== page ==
5th Year Anniversary Celebration! For the last four years, the Blogger Lounge at SXSW has served as a central hub for celebrating friendship, innovation and collaboration. We are proud to announce that TechSet is once again partnering with Samsung to host the SXSW Blogger Lounge in 2012.
Four years ago, The Solid Verbal was a little-known, low-rent college football podcast started by two guys in different states who had never met. Now, after an incredible journey, hosts Ty Hildenbrandt and Dan Rubenstein find themselves at the epicenter of the sport’s online universe, covering national championships, landing spots on satellite radio and ESPN’s Grantland Network, and earning a cameo in the New York Times. How did they do it? Stop by for the full story. (And stay for the college football.)Fledgling bloggers, corporate brand managers, and agency content strategists can learn from these experiences in building a strong content brand, developing a differentiated voice, and creating a dedicated community in the age of participation. Meanwhile, fans can swing by for a candid discussion about all the latest musings in the world of college football within the comfy confines of a town that knows a thing or two about the game.
Get together with other travel writers and bloggers for an hour of brainstorming, networking and storytelling. Coolest passport stamp smackdown is optional. Travel and tourism industry reps also welcome.
Mommybloggers have become a major force in electronic social media and are making an impact on traditional media, as television and print journalism cross over into the blogosphere. But what about dads? Over the past few years we're seen an increase in men writing online about their experiences as fathers. Dadbloggers are writing about a number of issues that men have traditionally shied away from discussing: work-life balance, the challenges and rewards of raising children, and how being a father affects men both physically and emotionally. With the attention given to mommybloggers by media and brands, can we expect dad bloggers to grow and have the same clout? Does the dadblogging community exist, and does it represent an accurate cross-section of American fathers? Will brands and publishers flock to dadbloggers as they have to mommybloggers? We'll explore the opportunities and challenges dads face as they look to push dadblogging into the public consciousness.
Today, The Basketball Jones is a daily NBA podcast, award-winning blog, and television show. Five years ago, it was a money-losing passion project recorded in a kitchen. The story of what happened in between is partly about five friends figuring out how to get paid for a show they loved doing. But it's also about how that show grew up with a league that exploited social media and digital content more than any other sport in North America. Many lessons can be learned from the peculiar rise of The Basketball Jones and the NBA's approach to the new media. Exactly what those lessons are? Come by and hear us talk it out. We want to be as surprised as you are.
It’s no secret that the blogosphere sees mommy blogs as synonymous with spit up and sippy cups. As a result, most assume that the cash that does trickle in for mom bloggers surely must match their decidedly low profile topics.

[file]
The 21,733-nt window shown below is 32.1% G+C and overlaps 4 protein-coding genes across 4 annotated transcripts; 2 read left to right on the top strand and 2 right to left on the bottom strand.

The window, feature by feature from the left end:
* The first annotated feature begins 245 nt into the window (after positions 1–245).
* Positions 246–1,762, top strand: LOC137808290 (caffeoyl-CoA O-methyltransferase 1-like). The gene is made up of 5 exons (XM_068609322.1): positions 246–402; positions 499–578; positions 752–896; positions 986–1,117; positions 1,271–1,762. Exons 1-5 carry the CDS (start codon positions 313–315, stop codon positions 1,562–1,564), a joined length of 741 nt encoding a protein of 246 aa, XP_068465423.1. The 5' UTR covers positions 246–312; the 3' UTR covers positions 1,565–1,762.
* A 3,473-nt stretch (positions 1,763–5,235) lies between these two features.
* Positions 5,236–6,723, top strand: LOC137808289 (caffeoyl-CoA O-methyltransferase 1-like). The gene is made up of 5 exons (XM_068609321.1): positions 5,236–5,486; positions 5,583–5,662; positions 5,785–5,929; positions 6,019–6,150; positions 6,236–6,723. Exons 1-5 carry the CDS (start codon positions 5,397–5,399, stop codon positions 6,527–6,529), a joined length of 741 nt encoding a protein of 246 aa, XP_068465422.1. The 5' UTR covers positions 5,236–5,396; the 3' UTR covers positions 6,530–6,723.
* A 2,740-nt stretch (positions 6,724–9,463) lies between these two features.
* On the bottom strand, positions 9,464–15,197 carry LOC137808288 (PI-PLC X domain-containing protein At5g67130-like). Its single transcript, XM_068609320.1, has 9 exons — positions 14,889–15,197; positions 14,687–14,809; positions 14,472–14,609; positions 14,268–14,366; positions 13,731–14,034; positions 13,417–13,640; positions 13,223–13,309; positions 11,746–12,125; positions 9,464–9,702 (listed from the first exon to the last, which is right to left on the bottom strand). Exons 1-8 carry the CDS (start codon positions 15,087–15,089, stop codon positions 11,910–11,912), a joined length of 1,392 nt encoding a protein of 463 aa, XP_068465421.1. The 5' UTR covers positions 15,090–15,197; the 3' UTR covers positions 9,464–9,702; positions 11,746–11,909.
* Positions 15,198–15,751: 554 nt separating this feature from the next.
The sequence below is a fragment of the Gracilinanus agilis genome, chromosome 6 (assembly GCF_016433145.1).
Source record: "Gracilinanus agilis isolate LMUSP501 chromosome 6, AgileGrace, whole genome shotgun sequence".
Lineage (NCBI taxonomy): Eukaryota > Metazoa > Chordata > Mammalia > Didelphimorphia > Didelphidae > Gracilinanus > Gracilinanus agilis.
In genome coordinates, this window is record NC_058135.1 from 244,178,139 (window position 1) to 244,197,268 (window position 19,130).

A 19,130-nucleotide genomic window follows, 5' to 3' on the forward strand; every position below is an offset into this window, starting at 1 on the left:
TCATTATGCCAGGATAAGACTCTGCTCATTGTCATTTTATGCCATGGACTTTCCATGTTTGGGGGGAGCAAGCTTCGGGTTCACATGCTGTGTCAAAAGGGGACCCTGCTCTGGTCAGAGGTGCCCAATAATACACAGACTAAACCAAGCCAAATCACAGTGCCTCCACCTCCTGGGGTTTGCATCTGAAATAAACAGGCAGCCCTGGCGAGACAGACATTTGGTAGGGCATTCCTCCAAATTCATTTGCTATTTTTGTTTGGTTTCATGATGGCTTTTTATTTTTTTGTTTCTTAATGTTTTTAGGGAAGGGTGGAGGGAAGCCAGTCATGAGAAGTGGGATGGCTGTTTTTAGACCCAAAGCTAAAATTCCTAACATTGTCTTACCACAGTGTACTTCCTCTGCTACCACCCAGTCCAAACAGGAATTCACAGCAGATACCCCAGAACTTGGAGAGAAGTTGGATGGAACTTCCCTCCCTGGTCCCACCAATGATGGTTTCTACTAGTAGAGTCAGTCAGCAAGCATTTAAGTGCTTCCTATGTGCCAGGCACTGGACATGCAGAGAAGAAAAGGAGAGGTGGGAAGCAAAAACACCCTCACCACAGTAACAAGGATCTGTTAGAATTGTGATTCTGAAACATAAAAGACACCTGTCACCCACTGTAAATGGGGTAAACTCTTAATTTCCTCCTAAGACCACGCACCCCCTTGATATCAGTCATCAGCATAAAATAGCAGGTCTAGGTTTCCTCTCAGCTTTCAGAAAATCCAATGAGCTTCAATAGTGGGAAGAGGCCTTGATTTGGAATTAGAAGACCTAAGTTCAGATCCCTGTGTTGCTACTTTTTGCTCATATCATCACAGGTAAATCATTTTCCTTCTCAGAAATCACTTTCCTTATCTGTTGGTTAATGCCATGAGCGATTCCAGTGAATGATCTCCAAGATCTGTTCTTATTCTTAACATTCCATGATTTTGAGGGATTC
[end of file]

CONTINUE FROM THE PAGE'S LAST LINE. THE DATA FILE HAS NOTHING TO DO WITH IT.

Turns out, mommy’s become something of a cash cow these days. From bestselling books to six figure brand partnership deals, she’s raking it in – and she’s worked hard to deserve it. These days, mommy blogging is an expansive, professional career for passionate communicators, and is a veritable mine (and minefield) of monetization opportunities.
This session puts four top mommy bloggers on stage to deliver practical advice on four specific aspects of monetizing the mom blog. The session is geared for motivated women bloggers with a powerful message who seek something more than affiliate marketing and banner ads. We’ll cover publishing, video, brand sponsorship deals, and talent work, and we won’t be leaving out numbers.
by Adam Baker
For 18 months, I *poured* myself into my blog Man Vs. Debt. I had thousands of subscribers, a passionate community, dozens of comments on my posts, and recognition from many other people I looked up to. But I was lacking terribly in one area - the *business* side of things.
Day in and day out I focused on the small details of building up my "blog" (at least a little) - but completely ignored truly growing my "business." A little over a year ago I finally realized... "Baker, you are running an online business - not just a blog." And things started to change.
Over the next 30 days, I organized a niche sale with a new partner that brought together 20+ online entrepreneurs and sold their top business products for 90% off for a short time. In just 30 days of planning, we executed a sale that gross $189,000 in revenue and profited over $30,000 for myself.
This all happened because I stepped back and focus on my *real* assets and strengths. My blog was successful, but it wasn't the core benefit I had to offer the world. Stepping away from my blogging-tunnel-focus has allowed me to build a six-figure online business, while *still* doubling the subscribers to my blog in just a few months.
I'll show you exactly what led to my change (specific examples from my business and blog) - and the tangible steps you can take to analyze your own "blog" and "business." Chances are, these aren't the same thing.
Are you building up a blog?
Or are you building an online business?
9th–13th March 2012